On Friday night, the advanced single horse competitors and officials held a meeting and discussion which was attended by large number of interested drivers.  This is a positive move and Andrew Counsell led the discussion, and there seemed to be upbeat mood from those drivers who potentially have their FEI World Championships in Haras Le Pin later in the season.  They are in full flow with training programmes and taking a very proactive approach led by Chef d ’Equipe Jane Isaac and her assistant Janet Pilling.

The para driving squad gave a short talk on Saturday evening explaining the new protocols and pathways for new para drivers who are looking to embark on their journey into the sport.  There are new compensating aid forms so that they are registered and accepted, which is a positive development that helps to encourage para driving and should ease any challenges an individual might face.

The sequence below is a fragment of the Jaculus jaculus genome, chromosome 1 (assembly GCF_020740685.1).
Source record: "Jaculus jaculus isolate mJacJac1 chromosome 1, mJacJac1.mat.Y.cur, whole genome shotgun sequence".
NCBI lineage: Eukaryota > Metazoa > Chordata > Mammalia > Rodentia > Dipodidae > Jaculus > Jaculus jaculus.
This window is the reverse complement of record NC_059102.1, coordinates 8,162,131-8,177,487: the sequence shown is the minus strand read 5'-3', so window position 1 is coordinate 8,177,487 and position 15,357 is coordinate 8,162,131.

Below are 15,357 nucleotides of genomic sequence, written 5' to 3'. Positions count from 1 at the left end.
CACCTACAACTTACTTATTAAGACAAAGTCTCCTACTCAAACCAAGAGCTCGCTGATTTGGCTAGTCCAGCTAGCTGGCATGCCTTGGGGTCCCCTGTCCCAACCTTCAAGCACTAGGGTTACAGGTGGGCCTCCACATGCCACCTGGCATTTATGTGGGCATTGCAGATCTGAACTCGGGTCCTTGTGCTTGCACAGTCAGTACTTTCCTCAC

BC March24 Andrew Counsell talk
Andrew Counsell leading the judges’ training


The judges’ training session was really hands on and moved away a more traditional approach of assessing videoed tests in the classroom.  It began with started with an analysis of what is required and Andrew emphasised the importance of judging the way of going as opposed to the test.  There was a discussion about issues such as transitions, accuracy and the weighting of how to mark a movement.  Andrew reminded us that all sorts of different types and breeds of equines are used in driving and that they must be marked appropriately and fairly.